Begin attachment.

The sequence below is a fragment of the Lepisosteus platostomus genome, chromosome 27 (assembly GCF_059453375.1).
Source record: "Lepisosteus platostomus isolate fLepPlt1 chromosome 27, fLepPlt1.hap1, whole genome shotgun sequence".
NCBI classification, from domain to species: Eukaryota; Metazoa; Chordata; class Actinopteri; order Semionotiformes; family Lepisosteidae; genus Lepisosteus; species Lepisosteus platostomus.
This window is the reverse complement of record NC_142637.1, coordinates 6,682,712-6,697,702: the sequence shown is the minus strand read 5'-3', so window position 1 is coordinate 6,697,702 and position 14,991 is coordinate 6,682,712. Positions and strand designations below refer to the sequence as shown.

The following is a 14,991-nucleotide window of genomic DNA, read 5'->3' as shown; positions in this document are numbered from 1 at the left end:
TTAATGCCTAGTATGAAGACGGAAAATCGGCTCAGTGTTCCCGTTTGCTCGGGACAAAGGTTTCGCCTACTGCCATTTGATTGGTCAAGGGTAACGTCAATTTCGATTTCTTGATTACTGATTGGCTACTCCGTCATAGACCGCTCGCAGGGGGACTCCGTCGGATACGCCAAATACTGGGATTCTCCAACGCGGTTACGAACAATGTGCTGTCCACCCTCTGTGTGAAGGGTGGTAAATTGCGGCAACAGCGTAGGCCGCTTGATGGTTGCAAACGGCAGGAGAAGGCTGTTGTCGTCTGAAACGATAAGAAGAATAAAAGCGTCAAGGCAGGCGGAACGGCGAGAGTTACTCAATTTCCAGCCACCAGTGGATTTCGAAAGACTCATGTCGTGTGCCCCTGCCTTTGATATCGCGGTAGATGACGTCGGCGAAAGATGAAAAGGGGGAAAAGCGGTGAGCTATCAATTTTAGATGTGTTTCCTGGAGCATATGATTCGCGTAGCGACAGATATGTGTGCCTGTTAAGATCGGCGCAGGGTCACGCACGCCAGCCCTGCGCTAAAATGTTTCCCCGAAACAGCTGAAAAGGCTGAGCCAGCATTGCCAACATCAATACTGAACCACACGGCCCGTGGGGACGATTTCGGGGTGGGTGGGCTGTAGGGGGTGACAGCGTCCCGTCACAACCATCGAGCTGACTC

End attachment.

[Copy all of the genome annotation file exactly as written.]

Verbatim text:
The sequence below is a fragment of the Lepisosteus platostomus genome, chromosome 27 (assembly GCF_059453375.1).
Source record: "Lepisosteus platostomus isolate fLepPlt1 chromosome 27, fLepPlt1.hap1, whole genome shotgun sequence".
NCBI classification, from domain to species: Eukaryota; Metazoa; Chordata; class Actinopteri; order Semionotiformes; family Lepisosteidae; genus Lepisosteus; species Lepisosteus platostomus.
This window is the reverse complement of record NC_142637.1, coordinates 6,682,712-6,697,702: the sequence shown is the minus strand read 5'-3', so window position 1 is coordinate 6,697,702 and position 14,991 is coordinate 6,682,712. Positions and strand designations below refer to the sequence as shown.

The following is a 14,991-nucleotide window of genomic DNA, read 5'->3' as shown; positions in this document are numbered from 1 at the left end:
TTAATGCCTAGTATGAAGACGGAAAATCGGCTCAGTGTTCCCGTTTGCTCGGGACAAAGGTTTCGCCTACTGCCATTTGATTGGTCAAGGGTAACGTCAATTTCGATTTCTTGATTACTGATTGGCTACTCCGTCATAGACCGCTCGCAGGGGGACTCCGTCGGATACGCCAAATACTGGGATTCTCCAACGCGGTTACGAACAATGTGCTGTCCACCCTCTGTGTGAAGGGTGGTAAATTGCGGCAACAGCGTAGGCCGCTTGATGGTTGCAAACGGCAGGAGAAGGCTGTTGTCGTCTGAAACGATAAGAAGAATAAAAGCGTCAAGGCAGGCGGAACGGCGAGAGTTACTCAATTTCCAGCCACCAGTGGATTTCGAAAGACTCATGTCGTGTGCCCCTGCCTTTGATATCGCGGTAGATGACGTCGGCGAAAGATGAAAAGGGGGAAAAGCGGTGAGCTATCAATTTTAGATGTGTTTCCTGGAGCATATGATTCGCGTAGCGACAGATATGTGTGCCTGTTAAGATCGGCGCAGGGTCACGCACGCCAGCCCTGCGCTAAAATGTTTCCCCGAAACAGCTGAAAAGGCTGAGCCAGCATTGCCAACATCAATACTGAACCACACGGCCCGTGGGGACGATTTCGGGGTGGGTGGGCTGTAGGGGGTGACAGCGTCCCGTCACAACCATCGAGCTGACTC